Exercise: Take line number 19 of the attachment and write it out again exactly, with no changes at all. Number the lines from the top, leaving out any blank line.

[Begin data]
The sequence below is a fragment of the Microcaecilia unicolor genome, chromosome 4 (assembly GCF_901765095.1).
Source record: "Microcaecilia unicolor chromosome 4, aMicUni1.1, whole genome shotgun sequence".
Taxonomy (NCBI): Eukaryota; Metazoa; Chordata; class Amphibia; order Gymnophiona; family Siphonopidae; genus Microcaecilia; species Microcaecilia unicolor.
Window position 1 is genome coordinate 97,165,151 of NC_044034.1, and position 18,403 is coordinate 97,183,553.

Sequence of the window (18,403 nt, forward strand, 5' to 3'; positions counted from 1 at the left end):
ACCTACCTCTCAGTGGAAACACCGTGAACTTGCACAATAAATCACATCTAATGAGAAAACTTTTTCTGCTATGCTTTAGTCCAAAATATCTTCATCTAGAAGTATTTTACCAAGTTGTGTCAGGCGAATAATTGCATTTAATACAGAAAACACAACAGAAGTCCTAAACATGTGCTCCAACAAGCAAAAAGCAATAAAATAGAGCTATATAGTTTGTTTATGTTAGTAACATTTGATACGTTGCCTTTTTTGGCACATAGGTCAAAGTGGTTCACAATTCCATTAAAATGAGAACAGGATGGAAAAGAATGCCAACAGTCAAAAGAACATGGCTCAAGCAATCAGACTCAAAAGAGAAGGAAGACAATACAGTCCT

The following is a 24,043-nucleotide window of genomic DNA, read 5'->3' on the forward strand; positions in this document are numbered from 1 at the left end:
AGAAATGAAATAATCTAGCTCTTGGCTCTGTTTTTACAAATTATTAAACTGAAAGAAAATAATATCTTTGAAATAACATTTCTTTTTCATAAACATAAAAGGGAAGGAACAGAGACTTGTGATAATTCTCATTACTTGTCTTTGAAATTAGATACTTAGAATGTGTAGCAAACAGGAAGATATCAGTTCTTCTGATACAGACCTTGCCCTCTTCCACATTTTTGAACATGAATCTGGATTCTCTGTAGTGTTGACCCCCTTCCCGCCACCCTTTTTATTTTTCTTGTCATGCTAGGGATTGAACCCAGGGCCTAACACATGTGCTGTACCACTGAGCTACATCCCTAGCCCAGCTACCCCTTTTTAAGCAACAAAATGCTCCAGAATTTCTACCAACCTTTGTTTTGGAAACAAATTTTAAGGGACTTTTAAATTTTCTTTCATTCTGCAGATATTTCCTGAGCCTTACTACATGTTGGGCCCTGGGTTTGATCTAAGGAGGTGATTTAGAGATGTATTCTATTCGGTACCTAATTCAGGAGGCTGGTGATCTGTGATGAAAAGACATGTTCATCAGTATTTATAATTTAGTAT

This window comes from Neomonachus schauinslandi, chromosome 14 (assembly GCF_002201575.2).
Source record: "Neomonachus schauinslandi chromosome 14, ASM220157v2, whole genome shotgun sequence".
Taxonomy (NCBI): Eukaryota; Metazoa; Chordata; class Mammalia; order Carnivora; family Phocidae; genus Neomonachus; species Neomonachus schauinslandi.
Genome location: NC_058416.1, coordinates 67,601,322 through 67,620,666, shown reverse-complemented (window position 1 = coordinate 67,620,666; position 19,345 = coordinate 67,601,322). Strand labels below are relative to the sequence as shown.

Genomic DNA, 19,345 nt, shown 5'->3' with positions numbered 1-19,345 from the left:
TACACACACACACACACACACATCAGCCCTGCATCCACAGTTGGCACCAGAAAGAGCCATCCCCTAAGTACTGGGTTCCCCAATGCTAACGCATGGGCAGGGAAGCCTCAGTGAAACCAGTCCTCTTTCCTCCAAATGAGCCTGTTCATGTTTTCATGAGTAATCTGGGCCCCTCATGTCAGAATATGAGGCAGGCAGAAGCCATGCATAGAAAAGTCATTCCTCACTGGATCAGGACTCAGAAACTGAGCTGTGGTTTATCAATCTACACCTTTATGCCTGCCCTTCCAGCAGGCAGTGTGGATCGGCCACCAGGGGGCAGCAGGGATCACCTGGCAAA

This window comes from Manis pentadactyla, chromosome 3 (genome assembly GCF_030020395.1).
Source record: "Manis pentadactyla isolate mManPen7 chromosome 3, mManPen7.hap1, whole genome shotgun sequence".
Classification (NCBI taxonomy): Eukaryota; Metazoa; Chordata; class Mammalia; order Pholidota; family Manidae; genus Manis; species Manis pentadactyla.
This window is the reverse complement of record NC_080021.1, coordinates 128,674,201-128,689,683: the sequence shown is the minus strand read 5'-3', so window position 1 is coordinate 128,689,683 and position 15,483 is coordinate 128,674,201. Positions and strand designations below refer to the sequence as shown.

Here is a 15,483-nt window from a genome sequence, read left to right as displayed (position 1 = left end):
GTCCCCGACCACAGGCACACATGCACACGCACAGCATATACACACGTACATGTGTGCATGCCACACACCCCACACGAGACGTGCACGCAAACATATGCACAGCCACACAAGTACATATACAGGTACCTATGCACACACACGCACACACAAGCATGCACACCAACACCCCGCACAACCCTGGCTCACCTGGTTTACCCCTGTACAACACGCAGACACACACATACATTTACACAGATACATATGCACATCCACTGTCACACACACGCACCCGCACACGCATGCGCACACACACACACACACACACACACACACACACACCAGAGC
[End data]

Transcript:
Here is a 15,483-nt window from a genome sequence, read left to right as displayed (position 1 = left end):